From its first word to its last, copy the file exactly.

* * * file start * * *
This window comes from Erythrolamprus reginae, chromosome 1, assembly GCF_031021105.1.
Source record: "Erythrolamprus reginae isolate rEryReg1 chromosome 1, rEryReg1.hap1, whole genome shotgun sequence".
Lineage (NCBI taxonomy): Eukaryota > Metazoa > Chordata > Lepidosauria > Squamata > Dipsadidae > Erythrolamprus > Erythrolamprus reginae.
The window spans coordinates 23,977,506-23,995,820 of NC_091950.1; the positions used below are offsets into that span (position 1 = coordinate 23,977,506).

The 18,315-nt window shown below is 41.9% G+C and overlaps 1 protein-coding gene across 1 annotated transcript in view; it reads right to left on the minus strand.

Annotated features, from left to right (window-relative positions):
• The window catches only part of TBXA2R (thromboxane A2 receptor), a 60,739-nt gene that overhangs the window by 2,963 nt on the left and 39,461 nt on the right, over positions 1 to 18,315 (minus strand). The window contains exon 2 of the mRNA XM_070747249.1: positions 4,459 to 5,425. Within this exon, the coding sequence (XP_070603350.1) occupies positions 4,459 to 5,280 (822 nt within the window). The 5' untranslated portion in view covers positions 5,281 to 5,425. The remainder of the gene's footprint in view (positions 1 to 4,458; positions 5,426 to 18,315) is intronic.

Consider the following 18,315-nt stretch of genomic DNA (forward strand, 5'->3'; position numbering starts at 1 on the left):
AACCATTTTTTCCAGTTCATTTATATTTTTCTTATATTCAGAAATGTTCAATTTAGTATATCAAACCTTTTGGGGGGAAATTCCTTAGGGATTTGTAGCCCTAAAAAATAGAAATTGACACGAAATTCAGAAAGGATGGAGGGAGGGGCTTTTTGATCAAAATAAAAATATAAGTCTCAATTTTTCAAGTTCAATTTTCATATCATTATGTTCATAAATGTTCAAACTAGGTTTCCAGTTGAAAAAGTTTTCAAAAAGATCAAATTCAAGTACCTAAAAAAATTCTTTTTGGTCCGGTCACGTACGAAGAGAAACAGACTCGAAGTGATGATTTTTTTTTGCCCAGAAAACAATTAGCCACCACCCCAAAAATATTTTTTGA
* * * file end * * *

This window comes from Erythrolamprus reginae, chromosome 1, assembly GCF_031021105.1.
Source record: "Erythrolamprus reginae isolate rEryReg1 chromosome 1, rEryReg1.hap1, whole genome shotgun sequence".
Lineage (NCBI taxonomy): Eukaryota > Metazoa > Chordata > Lepidosauria > Squamata > Dipsadidae > Erythrolamprus > Erythrolamprus reginae.
The window spans coordinates 23,977,506-23,995,820 of NC_091950.1; the positions used below are offsets into that span (position 1 = coordinate 23,977,506).

The 18,315-nt window shown below is 41.9% G+C and overlaps 1 protein-coding gene across 1 annotated transcript in view; it reads right to left on the minus strand.

Annotated features, from left to right (window-relative positions):
• The window catches only part of TBXA2R (thromboxane A2 receptor), a 60,739-nt gene that overhangs the window by 2,963 nt on the left and 39,461 nt on the right, over positions 1 to 18,315 (minus strand). The window contains exon 2 of the mRNA XM_070747249.1: positions 4,459 to 5,425. Within this exon, the coding sequence (XP_070603350.1) occupies positions 4,459 to 5,280 (822 nt within the window). The 5' untranslated portion in view covers positions 5,281 to 5,425. The remainder of the gene's footprint in view (positions 1 to 4,458; positions 5,426 to 18,315) is intronic.

Consider the following 18,315-nt stretch of genomic DNA (forward strand, 5'->3'; position numbering starts at 1 on the left):
AACCATTTTTTCCAGTTCATTTATATTTTTCTTATATTCAGAAATGTTCAATTTAGTATATCAAACCTTTTGGGGGGAAATTCCTTAGGGATTTGTAGCCCTAAAAAATAGAAATTGACACGAAATTCAGAAAGGATGGAGGGAGGGGCTTTTTGATCAAAATAAAAATATAAGTCTCAATTTTTCAAGTTCAATTTTCATATCATTATGTTCATAAATGTTCAAACTAGGTTTCCAGTTGAAAAAGTTTTCAAAAAGATCAAATTCAAGTACCTAAAAAAATTCTTTTTGGTCCGGTCACGTACGAAGAGAAACAGACTCGAAGTGATGATTTTTTTTTGCCCAGAAAACAATTAGCCACCACCCCAAAAATATTTTTTGA